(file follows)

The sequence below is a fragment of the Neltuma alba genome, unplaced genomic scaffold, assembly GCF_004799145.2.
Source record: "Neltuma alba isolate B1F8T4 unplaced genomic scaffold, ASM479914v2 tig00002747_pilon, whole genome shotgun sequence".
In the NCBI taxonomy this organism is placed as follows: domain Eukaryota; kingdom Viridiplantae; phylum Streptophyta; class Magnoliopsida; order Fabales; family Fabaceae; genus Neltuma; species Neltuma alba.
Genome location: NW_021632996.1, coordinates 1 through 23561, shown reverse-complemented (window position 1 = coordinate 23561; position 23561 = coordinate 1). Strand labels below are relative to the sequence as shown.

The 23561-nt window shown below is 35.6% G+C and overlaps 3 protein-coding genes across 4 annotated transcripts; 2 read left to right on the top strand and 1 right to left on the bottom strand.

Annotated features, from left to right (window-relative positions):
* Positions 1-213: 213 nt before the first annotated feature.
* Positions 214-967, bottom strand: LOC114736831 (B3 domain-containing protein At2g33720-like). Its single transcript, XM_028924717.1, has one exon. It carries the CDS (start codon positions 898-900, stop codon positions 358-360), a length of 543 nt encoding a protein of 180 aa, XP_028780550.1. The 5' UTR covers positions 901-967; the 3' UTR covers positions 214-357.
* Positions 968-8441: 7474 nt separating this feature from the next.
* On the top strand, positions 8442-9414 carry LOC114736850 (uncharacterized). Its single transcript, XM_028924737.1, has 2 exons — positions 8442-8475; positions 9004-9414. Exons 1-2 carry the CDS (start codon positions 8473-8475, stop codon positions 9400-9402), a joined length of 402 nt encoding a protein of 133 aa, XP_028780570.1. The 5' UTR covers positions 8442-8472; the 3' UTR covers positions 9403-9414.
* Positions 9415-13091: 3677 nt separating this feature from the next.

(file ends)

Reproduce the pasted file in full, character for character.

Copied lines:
The sequence below is a fragment of the Neltuma alba genome, unplaced genomic scaffold, assembly GCF_004799145.2.
Source record: "Neltuma alba isolate B1F8T4 unplaced genomic scaffold, ASM479914v2 tig00002747_pilon, whole genome shotgun sequence".
In the NCBI taxonomy this organism is placed as follows: domain Eukaryota; kingdom Viridiplantae; phylum Streptophyta; class Magnoliopsida; order Fabales; family Fabaceae; genus Neltuma; species Neltuma alba.
Genome location: NW_021632996.1, coordinates 1 through 23561, shown reverse-complemented (window position 1 = coordinate 23561; position 23561 = coordinate 1). Strand labels below are relative to the sequence as shown.

The 23561-nt window shown below is 35.6% G+C and overlaps 3 protein-coding genes across 4 annotated transcripts; 2 read left to right on the top strand and 1 right to left on the bottom strand.

Annotated features, from left to right (window-relative positions):
* Positions 1-213: 213 nt before the first annotated feature.
* Positions 214-967, bottom strand: LOC114736831 (B3 domain-containing protein At2g33720-like). Its single transcript, XM_028924717.1, has one exon. It carries the CDS (start codon positions 898-900, stop codon positions 358-360), a length of 543 nt encoding a protein of 180 aa, XP_028780550.1. The 5' UTR covers positions 901-967; the 3' UTR covers positions 214-357.
* Positions 968-8441: 7474 nt separating this feature from the next.
* On the top strand, positions 8442-9414 carry LOC114736850 (uncharacterized). Its single transcript, XM_028924737.1, has 2 exons — positions 8442-8475; positions 9004-9414. Exons 1-2 carry the CDS (start codon positions 8473-8475, stop codon positions 9400-9402), a joined length of 402 nt encoding a protein of 133 aa, XP_028780570.1. The 5' UTR covers positions 8442-8472; the 3' UTR covers positions 9403-9414.
* Positions 9415-13091: 3677 nt separating this feature from the next.